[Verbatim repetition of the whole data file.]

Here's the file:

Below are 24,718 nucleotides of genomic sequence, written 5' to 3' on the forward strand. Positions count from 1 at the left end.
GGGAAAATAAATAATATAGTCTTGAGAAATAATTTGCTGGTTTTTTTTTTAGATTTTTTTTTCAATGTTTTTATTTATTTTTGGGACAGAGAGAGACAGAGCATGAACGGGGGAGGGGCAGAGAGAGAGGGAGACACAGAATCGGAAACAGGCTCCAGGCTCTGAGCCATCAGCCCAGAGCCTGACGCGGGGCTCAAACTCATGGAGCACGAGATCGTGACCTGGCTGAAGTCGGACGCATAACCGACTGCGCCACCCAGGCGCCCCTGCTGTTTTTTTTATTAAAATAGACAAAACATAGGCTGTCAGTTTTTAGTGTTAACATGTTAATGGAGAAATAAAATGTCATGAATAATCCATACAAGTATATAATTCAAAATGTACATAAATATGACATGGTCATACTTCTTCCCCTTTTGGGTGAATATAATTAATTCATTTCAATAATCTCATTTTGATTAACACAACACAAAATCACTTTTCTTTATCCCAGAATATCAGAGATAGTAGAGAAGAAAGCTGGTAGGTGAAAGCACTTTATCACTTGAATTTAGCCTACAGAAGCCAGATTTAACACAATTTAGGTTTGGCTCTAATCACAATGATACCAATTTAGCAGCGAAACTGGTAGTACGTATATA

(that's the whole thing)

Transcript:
Below are 24,718 nucleotides of genomic sequence, written 5' to 3' on the forward strand. Positions count from 1 at the left end.
GGGAAAATAAATAATATAGTCTTGAGAAATAATTTGCTGGTTTTTTTTTTAGATTTTTTTTTCAATGTTTTTATTTATTTTTGGGACAGAGAGAGACAGAGCATGAACGGGGGAGGGGCAGAGAGAGAGGGAGACACAGAATCGGAAACAGGCTCCAGGCTCTGAGCCATCAGCCCAGAGCCTGACGCGGGGCTCAAACTCATGGAGCACGAGATCGTGACCTGGCTGAAGTCGGACGCATAACCGACTGCGCCACCCAGGCGCCCCTGCTGTTTTTTTTATTAAAATAGACAAAACATAGGCTGTCAGTTTTTAGTGTTAACATGTTAATGGAGAAATAAAATGTCATGAATAATCCATACAAGTATATAATTCAAAATGTACATAAATATGACATGGTCATACTTCTTCCCCTTTTGGGTGAATATAATTAATTCATTTCAATAATCTCATTTTGATTAACACAACACAAAATCACTTTTCTTTATCCCAGAATATCAGAGATAGTAGAGAAGAAAGCTGGTAGGTGAAAGCACTTTATCACTTGAATTTAGCCTACAGAAGCCAGATTTAACACAATTTAGGTTTGGCTCTAATCACAATGATACCAATTTAGCAGCGAAACTGGTAGTACGTATATA